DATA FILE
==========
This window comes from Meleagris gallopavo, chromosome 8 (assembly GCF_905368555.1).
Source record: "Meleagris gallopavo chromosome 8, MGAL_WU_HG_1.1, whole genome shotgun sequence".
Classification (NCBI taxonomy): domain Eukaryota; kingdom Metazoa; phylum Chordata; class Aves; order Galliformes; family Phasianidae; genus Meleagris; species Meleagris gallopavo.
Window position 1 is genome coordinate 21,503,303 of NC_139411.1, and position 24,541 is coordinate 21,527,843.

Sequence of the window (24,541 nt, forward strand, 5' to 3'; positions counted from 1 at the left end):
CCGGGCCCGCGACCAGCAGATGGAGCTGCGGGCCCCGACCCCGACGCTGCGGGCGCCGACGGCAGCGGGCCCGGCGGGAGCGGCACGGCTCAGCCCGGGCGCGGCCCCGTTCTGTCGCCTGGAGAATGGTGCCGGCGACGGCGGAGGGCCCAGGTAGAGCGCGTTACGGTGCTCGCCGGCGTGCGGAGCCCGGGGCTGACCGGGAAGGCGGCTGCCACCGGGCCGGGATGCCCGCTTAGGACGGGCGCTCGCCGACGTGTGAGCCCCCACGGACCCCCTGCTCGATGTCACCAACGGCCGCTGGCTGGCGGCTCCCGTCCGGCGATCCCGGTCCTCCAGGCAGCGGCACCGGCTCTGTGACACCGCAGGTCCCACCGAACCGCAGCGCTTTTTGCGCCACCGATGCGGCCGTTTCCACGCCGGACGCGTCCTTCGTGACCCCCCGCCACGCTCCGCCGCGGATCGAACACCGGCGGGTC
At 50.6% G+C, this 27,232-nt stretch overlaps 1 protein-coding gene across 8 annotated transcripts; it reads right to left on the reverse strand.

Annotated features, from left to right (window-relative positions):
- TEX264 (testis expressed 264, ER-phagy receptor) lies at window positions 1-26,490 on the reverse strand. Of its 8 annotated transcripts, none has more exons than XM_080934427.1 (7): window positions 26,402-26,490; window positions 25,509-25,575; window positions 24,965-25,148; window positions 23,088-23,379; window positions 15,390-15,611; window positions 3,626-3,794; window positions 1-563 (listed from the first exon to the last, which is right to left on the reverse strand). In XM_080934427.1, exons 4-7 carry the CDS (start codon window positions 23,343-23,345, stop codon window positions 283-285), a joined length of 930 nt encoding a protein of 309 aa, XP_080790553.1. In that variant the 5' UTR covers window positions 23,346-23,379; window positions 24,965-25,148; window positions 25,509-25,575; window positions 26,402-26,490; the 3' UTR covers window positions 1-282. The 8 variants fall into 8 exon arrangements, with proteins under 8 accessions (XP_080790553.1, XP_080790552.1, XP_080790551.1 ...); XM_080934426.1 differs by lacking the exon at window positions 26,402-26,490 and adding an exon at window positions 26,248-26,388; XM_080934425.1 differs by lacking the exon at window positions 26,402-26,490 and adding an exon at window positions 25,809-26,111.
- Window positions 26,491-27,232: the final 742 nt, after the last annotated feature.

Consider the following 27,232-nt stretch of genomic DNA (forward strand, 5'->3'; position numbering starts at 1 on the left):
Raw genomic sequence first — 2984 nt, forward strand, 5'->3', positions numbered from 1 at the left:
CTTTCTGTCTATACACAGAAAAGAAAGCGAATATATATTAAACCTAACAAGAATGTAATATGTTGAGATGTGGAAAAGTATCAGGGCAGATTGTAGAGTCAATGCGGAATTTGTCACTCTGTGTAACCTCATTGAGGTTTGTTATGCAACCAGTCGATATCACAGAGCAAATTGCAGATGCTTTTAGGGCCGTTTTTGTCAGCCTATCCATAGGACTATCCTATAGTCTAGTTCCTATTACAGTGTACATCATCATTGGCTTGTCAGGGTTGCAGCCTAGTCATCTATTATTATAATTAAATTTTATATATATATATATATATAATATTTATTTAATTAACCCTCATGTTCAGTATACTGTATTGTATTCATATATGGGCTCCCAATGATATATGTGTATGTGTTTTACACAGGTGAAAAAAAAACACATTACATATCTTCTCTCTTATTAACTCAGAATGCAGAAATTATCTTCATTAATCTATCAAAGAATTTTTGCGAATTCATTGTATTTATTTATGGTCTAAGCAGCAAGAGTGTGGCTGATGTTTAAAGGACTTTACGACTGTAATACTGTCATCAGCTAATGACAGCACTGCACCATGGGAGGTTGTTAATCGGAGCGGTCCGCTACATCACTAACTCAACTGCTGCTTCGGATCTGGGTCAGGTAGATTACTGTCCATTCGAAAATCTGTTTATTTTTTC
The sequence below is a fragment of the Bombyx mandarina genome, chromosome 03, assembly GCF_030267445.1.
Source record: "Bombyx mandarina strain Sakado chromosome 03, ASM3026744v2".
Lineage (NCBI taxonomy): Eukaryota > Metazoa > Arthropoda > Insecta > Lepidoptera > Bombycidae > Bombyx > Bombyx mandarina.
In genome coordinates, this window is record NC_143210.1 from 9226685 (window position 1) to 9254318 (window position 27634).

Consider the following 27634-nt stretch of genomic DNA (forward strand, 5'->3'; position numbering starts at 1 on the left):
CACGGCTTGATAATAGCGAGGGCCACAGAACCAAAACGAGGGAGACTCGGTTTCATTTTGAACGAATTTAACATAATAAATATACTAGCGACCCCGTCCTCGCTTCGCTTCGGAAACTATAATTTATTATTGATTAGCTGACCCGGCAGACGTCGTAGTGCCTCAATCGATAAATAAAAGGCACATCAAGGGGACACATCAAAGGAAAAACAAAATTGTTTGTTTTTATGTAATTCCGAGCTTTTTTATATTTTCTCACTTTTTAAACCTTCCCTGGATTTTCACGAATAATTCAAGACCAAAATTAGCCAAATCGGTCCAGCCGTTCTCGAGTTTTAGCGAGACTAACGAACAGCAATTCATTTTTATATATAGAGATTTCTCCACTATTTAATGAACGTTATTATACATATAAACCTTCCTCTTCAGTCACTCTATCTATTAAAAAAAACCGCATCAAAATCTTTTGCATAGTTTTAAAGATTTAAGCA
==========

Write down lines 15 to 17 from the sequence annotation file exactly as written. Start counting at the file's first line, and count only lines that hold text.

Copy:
Source record: "Bombyx mandarina strain Sakado chromosome 03, ASM3026744v2".
Lineage (NCBI taxonomy): Eukaryota > Metazoa > Arthropoda > Insecta > Lepidoptera > Bombycidae > Bombyx > Bombyx mandarina.
In genome coordinates, this window is record NC_143210.1 from 9226685 (window position 1) to 9254318 (window position 27634).